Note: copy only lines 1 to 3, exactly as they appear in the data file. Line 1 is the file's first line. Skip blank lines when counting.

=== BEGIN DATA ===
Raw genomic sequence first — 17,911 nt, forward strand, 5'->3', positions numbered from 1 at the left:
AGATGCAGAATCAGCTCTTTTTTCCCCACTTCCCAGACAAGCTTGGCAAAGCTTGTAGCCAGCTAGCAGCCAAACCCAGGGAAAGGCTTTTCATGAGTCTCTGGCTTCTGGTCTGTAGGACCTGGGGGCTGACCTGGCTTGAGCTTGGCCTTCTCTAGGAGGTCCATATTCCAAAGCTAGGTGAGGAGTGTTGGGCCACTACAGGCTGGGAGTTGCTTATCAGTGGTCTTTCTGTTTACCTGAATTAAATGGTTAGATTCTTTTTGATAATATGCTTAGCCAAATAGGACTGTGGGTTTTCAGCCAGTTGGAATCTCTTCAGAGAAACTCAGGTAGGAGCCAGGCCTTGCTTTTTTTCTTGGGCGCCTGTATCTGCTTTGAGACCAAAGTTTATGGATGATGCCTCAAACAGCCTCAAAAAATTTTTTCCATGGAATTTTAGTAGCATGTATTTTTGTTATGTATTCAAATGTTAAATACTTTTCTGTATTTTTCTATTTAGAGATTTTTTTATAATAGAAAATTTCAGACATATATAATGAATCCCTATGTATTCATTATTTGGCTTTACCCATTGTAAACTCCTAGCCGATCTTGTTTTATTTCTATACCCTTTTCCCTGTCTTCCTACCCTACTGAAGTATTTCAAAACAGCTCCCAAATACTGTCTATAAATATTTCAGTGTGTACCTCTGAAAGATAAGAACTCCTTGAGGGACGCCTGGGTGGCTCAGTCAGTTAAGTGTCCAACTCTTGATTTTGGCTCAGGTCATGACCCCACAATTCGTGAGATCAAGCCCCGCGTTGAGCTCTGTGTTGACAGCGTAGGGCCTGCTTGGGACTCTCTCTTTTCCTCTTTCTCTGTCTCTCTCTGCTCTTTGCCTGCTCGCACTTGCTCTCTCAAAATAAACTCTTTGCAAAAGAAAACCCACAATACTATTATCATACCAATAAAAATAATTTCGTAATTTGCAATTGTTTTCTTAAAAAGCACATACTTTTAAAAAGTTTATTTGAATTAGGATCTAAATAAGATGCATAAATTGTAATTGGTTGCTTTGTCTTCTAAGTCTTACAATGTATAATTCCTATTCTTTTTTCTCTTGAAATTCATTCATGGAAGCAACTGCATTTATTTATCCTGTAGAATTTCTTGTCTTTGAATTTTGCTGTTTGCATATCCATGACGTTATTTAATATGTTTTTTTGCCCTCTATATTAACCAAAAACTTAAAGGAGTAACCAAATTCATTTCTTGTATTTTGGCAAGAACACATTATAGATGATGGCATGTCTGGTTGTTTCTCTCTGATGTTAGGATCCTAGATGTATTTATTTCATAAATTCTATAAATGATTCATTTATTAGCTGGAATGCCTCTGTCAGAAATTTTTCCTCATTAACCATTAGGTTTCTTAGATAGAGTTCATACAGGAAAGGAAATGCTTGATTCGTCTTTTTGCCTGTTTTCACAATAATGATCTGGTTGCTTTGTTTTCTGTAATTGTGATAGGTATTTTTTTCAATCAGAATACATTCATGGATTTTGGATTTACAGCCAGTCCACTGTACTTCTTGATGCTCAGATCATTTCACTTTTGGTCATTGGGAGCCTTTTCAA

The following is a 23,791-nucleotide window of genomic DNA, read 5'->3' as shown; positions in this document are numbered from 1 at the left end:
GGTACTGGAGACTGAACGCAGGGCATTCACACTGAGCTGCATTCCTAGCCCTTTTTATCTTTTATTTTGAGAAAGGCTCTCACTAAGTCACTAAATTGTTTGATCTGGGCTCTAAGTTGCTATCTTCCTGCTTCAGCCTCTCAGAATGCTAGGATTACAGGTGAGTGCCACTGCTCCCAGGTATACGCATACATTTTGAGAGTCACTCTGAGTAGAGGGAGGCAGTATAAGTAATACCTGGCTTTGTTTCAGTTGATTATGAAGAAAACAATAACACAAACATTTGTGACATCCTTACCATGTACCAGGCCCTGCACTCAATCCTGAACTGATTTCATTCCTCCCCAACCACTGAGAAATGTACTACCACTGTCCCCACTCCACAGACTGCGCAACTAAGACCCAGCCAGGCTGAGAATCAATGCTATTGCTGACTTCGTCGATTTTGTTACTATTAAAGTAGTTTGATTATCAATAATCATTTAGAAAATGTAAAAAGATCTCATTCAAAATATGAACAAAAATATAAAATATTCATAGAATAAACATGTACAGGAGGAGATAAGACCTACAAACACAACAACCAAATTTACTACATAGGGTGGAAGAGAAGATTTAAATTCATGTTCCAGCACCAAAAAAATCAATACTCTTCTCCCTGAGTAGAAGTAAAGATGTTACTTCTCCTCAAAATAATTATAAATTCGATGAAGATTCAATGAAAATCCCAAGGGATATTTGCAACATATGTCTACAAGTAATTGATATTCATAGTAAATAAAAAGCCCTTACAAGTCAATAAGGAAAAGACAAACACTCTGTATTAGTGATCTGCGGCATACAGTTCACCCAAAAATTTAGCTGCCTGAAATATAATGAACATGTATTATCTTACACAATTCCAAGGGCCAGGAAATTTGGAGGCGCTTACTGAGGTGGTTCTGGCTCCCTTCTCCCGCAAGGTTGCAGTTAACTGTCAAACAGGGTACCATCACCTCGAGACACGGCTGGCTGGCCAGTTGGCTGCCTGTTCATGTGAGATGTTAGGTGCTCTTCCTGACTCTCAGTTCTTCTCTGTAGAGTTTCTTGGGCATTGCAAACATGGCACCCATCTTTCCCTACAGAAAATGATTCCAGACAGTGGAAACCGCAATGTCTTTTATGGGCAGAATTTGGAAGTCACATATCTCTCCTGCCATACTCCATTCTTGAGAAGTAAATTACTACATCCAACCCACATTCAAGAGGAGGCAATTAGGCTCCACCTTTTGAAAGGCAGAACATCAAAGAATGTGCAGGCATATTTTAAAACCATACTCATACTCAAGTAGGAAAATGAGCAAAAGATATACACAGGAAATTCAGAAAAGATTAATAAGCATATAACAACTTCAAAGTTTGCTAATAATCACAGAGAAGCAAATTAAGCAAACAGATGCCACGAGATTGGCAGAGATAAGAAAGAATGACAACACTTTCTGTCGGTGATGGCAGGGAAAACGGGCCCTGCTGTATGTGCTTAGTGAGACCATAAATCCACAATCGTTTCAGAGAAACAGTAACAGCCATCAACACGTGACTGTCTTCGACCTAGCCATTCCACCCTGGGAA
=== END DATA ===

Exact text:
Raw genomic sequence first — 17,911 nt, forward strand, 5'->3', positions numbered from 1 at the left:
AGATGCAGAATCAGCTCTTTTTTCCCCACTTCCCAGACAAGCTTGGCAAAGCTTGTAGCCAGCTAGCAGCCAAACCCAGGGAAAGGCTTTTCATGAGTCTCTGGCTTCTGGTCTGTAGGACCTGGGGGCTGACCTGGCTTGAGCTTGGCCTTCTCTAGGAGGTCCATATTCCAAAGCTAGGTGAGGAGTGTTGGGCCACTACAGGCTGGGAGTTGCTTATCAGTGGTCTTTCTGTTTACCTGAATTAAATGGTTAGATTCTTTTTGATAATATGCTTAGCCAAATAGGACTGTGGGTTTTCAGCCAGTTGGAATCTCTTCAGAGAAACTCAGGTAGGAGCCAGGCCTTGCTTTTTTTCTTGGGCGCCTGTATCTGCTTTGAGACCAAAGTTTATGGATGATGCCTCAAACAGCCTCAAAAAATTTTTTCCATGGAATTTTAGTAGCATGTATTTTTGTTATGTATTCAAATGTTAAATACTTTTCTGTATTTTTCTATTTAGAGATTTTTTTATAATAGAAAATTTCAGACATATATAATGAATCCCTATGTATTCATTATTTGGCTTTACCCATTGTAAACTCCTAGCCGATCTTGTTTTATTTCTATACCCTTTTCCCTGTCTTCCTACCCTACTGAAGTATTTCAAAACAGCTCCCAAATACTGTCTATAAATATTTCAGTGTGTACCTCTGAAAGATAAGAACTCCTTGAGGGACGCCTGGGTGGCTCAGTCAGTTAAGTGTCCAACTCTTGATTTTGGCTCAGGTCATGACCCCACAATTCGTGAGATCAAGCCCCGCGTTGAGCTCTGTGTTGACAGCGTAGGGCCTGCTTGGGACTCTCTCTTTTCCTCTTTCTCTGTCTCTCTCTGCTCTTTGCCTGCTCGCACTTGCTCTCTCAAAATAAACTCTTTGCAAAAGAAAACCCACAATACTATTATCATACCAATAAAAATAATTTCGTAATTTGCAATTGTTTTCTTAAAAAGCACATACTTTTAAAAAGTTTATTTGAATTAGGATCTAAATAAGATGCATAAATTGTAATTGGTTGCTTTGTCTTCTAAGTCTTACAATGTATAATTCCTATTCTTTTTTCTCTTGAAATTCATTCATGGAAGCAACTGCATTTATTTATCCTGTAGAATTTCTTGTCTTTGAATTTTGCTGTTTGCATATCCATGACGTTATTTAATATGTTTTTTTGCCCTCTATATTAACCAAAAACTTAAAGGAGTAACCAAATTCATTTCTTGTATTTTGGCAAGAACACATTATAGATGATGGCATGTCTGGTTGTTTCTCTCTGATGTTAGGATCCTAGATGTATTTATTTCATAAATTCTATAAATGATTCATTTATTAGCTGGAATGCCTCTGTCAGAAATTTTTCCTCATTAACCATTAGGTTTCTTAGATAGAGTTCATACAGGAAAGGAAATGCTTGATTCGTCTTTTTGCCTGTTTTCACAATAATGATCTGGTTGCTTTGTTTTCTGTAATTGTGATAGGTATTTTTTTCAATCAGAATACATTCATGGATTTTGGATTTACAGCCAGTCCACTGTACTTCTTGATGCTCAGATCATTTCACTTTTGGTCATTGGGAGCCTTTTCAA

The following is a 23,791-nucleotide window of genomic DNA, read 5'->3' as shown; positions in this document are numbered from 1 at the left end: